...
Let's piece it all together. This piece of code is trying to figure out if a buffer that it receives as a parameter (I didn't show that code but that's what's in EBX) is accessible. It first looks at some boolean parameter and if that's TRUE then it looks at the PreviousMode and if that's UserMode then it checks the buffer for alignment (and it raises an exception if it's not aligned) and then it checks it's in user mode memory range ( smaller than MmUserProbeAddress ). If it's not smaller than MmUserProbeAddress then it just does a probe at MmUserProbeAddress. The buffer in question is the _OBJECT_ATTRIBUTES structure, which is actually the same one as the one I pass in for the original create. This is interesting because ObOpenObjectByName can be seen twice on the stack, with the same _OBJECT_ATTRIBUTES parameter, but the first time the call to nt!ObpCaptureObjectCreateInformation works when checking the buffer and the second time it doesn't. Since the PreviousMode is UserMode in both cases, the only difference is that the boolean parameter that ObpCaptureObjectCreateInformation is called with is 1 in the first case and 0 in the second case. This parameter seems to be related to OBJ_FORCE_ACCESS_CHECK since if I don't use OBJ_FORCE_ACCESS_CHECK then the parameter is 1 in both cases and no access violation happens.
One additional thing I'd like to explain is why this check happens only for volume mount points and not symlinks. Volume mount points are different from symlinks in that there before a new IRP_MJ_CREATE is sent to the new path, for volume mount points the IO manager checks whether the user has access to the target volume. The same thing happens for directory junctions, which are similar in implementation to volume mount points. Symlinks don't perform this check and instead the new IRP_MJ_CREATE is simply issued to the new path and access checks will be performed there. Now, for volume mount points this access check takes the form of a IopQueryNetworkAttributes, which in turn is implemented as a special kind of OPEN operation (hence the call to ObOpenObjectByName). It's this second open where ObpCaptureObjectCreateInformation fails and the access violation happens.
This problem was fixed in Win8 and it was very likely a windows bug.
Before I end this post I'd like to summarize some of the things I've discussed:
  • There is a windows 7 bug where if FltCreateFile tries to open a path that traverses a volume mount point or directory junction the call will fail with STATUS_ACCESS_VIOLATION. Fixed in Win8.
  • This happens because of the extra access checking for volume mount points and directory junctions.
  • This doesn't happen for symlinks.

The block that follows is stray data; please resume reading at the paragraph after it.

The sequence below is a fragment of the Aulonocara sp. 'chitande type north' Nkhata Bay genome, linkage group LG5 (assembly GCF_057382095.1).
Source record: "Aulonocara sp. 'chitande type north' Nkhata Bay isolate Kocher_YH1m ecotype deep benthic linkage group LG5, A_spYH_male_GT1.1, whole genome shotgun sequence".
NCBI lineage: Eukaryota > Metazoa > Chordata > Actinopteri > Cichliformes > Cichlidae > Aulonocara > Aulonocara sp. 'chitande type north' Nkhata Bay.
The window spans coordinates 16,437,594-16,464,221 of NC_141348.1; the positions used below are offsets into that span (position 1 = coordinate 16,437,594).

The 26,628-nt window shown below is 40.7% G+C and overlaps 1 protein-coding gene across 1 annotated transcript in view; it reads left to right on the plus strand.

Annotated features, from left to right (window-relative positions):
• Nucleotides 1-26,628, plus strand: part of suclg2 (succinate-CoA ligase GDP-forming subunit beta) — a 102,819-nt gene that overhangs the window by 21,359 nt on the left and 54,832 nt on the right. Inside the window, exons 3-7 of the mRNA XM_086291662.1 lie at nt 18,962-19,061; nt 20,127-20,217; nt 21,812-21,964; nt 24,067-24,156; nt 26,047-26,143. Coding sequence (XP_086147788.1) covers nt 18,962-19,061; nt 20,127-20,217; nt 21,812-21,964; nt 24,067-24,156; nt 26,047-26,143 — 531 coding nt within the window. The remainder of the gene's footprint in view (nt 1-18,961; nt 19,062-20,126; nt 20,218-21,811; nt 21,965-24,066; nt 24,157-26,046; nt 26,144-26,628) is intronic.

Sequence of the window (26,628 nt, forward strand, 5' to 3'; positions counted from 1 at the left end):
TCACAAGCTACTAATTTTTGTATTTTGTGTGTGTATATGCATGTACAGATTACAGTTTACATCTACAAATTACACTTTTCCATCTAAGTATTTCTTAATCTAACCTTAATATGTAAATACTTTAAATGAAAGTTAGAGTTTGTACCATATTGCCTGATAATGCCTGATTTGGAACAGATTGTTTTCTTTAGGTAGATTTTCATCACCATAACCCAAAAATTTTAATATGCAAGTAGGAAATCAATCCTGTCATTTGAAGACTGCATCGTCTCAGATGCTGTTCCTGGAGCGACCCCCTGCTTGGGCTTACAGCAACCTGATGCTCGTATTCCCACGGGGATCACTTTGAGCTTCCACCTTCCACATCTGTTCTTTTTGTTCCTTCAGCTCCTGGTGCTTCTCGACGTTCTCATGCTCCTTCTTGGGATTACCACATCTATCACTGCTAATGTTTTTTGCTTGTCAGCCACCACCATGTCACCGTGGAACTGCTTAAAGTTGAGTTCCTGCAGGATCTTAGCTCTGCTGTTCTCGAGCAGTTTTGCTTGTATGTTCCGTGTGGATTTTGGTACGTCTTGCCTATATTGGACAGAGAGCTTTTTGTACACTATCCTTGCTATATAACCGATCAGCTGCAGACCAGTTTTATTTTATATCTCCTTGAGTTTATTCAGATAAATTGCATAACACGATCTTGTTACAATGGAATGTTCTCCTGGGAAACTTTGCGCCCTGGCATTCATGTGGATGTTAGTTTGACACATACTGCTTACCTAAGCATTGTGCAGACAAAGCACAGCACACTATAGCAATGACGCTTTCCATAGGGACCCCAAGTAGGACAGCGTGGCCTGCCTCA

• Workaround: I can't think of anything a filter could do but one posibility to address this problem is to ask customers to not use volume mount points and instead use directory symlinks.
Finally, in closing I'd like to show some code (a modification of the PassThrough sample) that calls FltCreateFile whenever the user tries to open anything that has the name "mnt" (file or folder). After the FltCreateFile call the minifilter breaks so that I get a chance to look at the status returned by the FltCreateFile. Here is the code:

    NTSTATUS status;

    UNREFERENCED_PARAMETER( FltObjects );
    UNREFERENCED_PARAMETER( CompletionContext );

    PT_DBG_PRINT( PTDBG_TRACE_ROUTINES,
                  ("PassThrough!PtPreOperationPassThrough: Entered\n") );




    if (Data->Iopb->MajorFunction == IRP_MJ_CREATE) {

        UNICODE_STRING myFile = RTL_CONSTANT_STRING( L"mnt" );
        OBJECT_ATTRIBUTES fileAttributes;
        HANDLE fileHandle = NULL;
        IO_STATUS_BLOCK ioStatus;
        PFLT_FILE_NAME_INFORMATION fileName = NULL;  

        NTSTATUS ecpFindStatus;
        ULONG targetEcpSize = 0;

        __try {

            //  
            // this is a preCreate, get the name.  
            //  

            status = FltGetFileNameInformation( Data,   
                                                FLT_FILE_NAME_OPENED | FLT_FILE_NAME_QUERY_DEFAULT,   
                                                &fileName );  
            if (!NT_SUCCESS(status)) {

                DbgBreakPoint();
                __leave;
            }
    
            //
            // we need to parse the name to get the final component
            //

            status = FltParseFileNameInformation( fileName );

            if (!NT_SUCCESS(status)) {

                DbgBreakPoint();
                __leave;
            }

            //
            //  Compare to see if this is a file we care about.
            //

            if (!RtlEqualUnicodeString( &fileName->FinalComponent,
                                        &myFile,
                                        TRUE )) {

                __leave;
            }

            //
            // intialize the attributes and issue the create.
            //

            InitializeObjectAttributes( &fileAttributes, 
                                        &fileName->Name,
                                        OBJ_KERNEL_HANDLE | OBJ_FORCE_ACCESS_CHECK,
                                        NULL,
                                        NULL );

            status = FltCreateFileEx2( FltObjects->Filter,
                                       FltObjects->Instance,
                                       &fileHandle,
                                       NULL,
                                       FILE_READ_DATA | SYNCHRONIZE | FILE_READ_ATTRIBUTES,
                                       &fileAttributes,
                                       &ioStatus,
                                       NULL,
                                       FILE_ATTRIBUTE_NORMAL,
                                       FILE_SHARE_READ | FILE_SHARE_WRITE | FILE_SHARE_DELETE,
                                       FILE_OPEN,
                                       FILE_SYNCHRONOUS_IO_ALERT,
                                       NULL,
                                       0,
                                       0,
                                       NULL );


            DbgBreakPoint();
        } __finally {

            if (fileName != NULL) {

                FltReleaseFileNameInformation( fileName );
            }

            if (fileHandle != NULL) {

                ZwClose(fileHandle);
            }
        }
    }



    //
    //  See if this is an operation we would like the operation status
    //  for.  If so request it.
    //
    //  NOTE: most filters do NOT need to do this.  You only need to make
    //        this call if, for example, you need to know if the oplock was
    //        actually granted.
    //

    if (PtDoRequestOperationStatus( Data )) {

        status = FltRequestOperationStatusCallback( Data,
                                                    PtOperationStatusCallback,
                                                    (PVOID)(++OperationStatusCtx) );
        if (!NT_SUCCESS(status)) {

            PT_DBG_PRINT( PTDBG_TRACE_OPERATION_STATUS,
                          ("PassThrough!PtPreOperationPassThrough: FltRequestOperationStatusCallback Failed, status=%08x\n",
                           status) );
        }
    }